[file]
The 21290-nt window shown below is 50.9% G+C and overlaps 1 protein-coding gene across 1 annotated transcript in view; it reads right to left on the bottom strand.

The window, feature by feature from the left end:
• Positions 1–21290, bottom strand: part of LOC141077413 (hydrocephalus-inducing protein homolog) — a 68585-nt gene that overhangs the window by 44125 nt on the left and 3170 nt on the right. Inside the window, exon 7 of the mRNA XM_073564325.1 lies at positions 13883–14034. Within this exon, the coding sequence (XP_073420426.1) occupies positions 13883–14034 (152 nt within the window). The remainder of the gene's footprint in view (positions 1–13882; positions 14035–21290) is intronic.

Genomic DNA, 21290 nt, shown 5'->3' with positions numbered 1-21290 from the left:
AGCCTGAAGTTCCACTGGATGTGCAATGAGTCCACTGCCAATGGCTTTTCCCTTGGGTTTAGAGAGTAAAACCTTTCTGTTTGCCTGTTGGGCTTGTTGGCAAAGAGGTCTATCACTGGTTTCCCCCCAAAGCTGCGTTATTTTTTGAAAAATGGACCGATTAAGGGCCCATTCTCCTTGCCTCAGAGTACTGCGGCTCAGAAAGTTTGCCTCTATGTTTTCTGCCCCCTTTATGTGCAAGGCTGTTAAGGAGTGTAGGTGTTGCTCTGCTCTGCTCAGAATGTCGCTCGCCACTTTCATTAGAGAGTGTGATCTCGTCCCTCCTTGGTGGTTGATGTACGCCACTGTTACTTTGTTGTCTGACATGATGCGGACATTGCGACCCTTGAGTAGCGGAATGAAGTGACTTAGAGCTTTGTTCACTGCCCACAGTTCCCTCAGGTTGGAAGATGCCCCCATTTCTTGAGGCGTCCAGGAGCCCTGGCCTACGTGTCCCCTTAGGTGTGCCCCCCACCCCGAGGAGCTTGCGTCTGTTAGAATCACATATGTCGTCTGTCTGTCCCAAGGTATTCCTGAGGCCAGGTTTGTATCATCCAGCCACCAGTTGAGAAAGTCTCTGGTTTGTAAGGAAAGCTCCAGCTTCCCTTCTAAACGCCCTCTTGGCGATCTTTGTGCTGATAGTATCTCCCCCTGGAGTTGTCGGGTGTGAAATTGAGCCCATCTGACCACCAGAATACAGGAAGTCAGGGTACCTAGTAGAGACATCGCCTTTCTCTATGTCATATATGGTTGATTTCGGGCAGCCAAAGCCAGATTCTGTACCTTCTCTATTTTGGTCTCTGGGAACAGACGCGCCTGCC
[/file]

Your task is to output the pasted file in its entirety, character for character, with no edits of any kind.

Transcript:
The 21290-nt window shown below is 50.9% G+C and overlaps 1 protein-coding gene across 1 annotated transcript in view; it reads right to left on the bottom strand.

The window, feature by feature from the left end:
• Positions 1–21290, bottom strand: part of LOC141077413 (hydrocephalus-inducing protein homolog) — a 68585-nt gene that overhangs the window by 44125 nt on the left and 3170 nt on the right. Inside the window, exon 7 of the mRNA XM_073564325.1 lies at positions 13883–14034. Within this exon, the coding sequence (XP_073420426.1) occupies positions 13883–14034 (152 nt within the window). The remainder of the gene's footprint in view (positions 1–13882; positions 14035–21290) is intronic.

Genomic DNA, 21290 nt, shown 5'->3' with positions numbered 1-21290 from the left:
AGCCTGAAGTTCCACTGGATGTGCAATGAGTCCACTGCCAATGGCTTTTCCCTTGGGTTTAGAGAGTAAAACCTTTCTGTTTGCCTGTTGGGCTTGTTGGCAAAGAGGTCTATCACTGGTTTCCCCCCAAAGCTGCGTTATTTTTTGAAAAATGGACCGATTAAGGGCCCATTCTCCTTGCCTCAGAGTACTGCGGCTCAGAAAGTTTGCCTCTATGTTTTCTGCCCCCTTTATGTGCAAGGCTGTTAAGGAGTGTAGGTGTTGCTCTGCTCTGCTCAGAATGTCGCTCGCCACTTTCATTAGAGAGTGTGATCTCGTCCCTCCTTGGTGGTTGATGTACGCCACTGTTACTTTGTTGTCTGACATGATGCGGACATTGCGACCCTTGAGTAGCGGAATGAAGTGACTTAGAGCTTTGTTCACTGCCCACAGTTCCCTCAGGTTGGAAGATGCCCCCATTTCTTGAGGCGTCCAGGAGCCCTGGCCTACGTGTCCCCTTAGGTGTGCCCCCCACCCCGAGGAGCTTGCGTCTGTTAGAATCACATATGTCGTCTGTCTGTCCCAAGGTATTCCTGAGGCCAGGTTTGTATCATCCAGCCACCAGTTGAGAAAGTCTCTGGTTTGTAAGGAAAGCTCCAGCTTCCCTTCTAAACGCCCTCTTGGCGATCTTTGTGCTGATAGTATCTCCCCCTGGAGTTGTCGGGTGTGAAATTGAGCCCATCTGACCACCAGAATACAGGAAGTCAGGGTACCTAGTAGAGACATCGCCTTTCTCTATGTCATATATGGTTGATTTCGGGCAGCCAAAGCCAGATTCTGTACCTTCTCTATTTTGGTCTCTGGGAACAGACGCGCCTGCC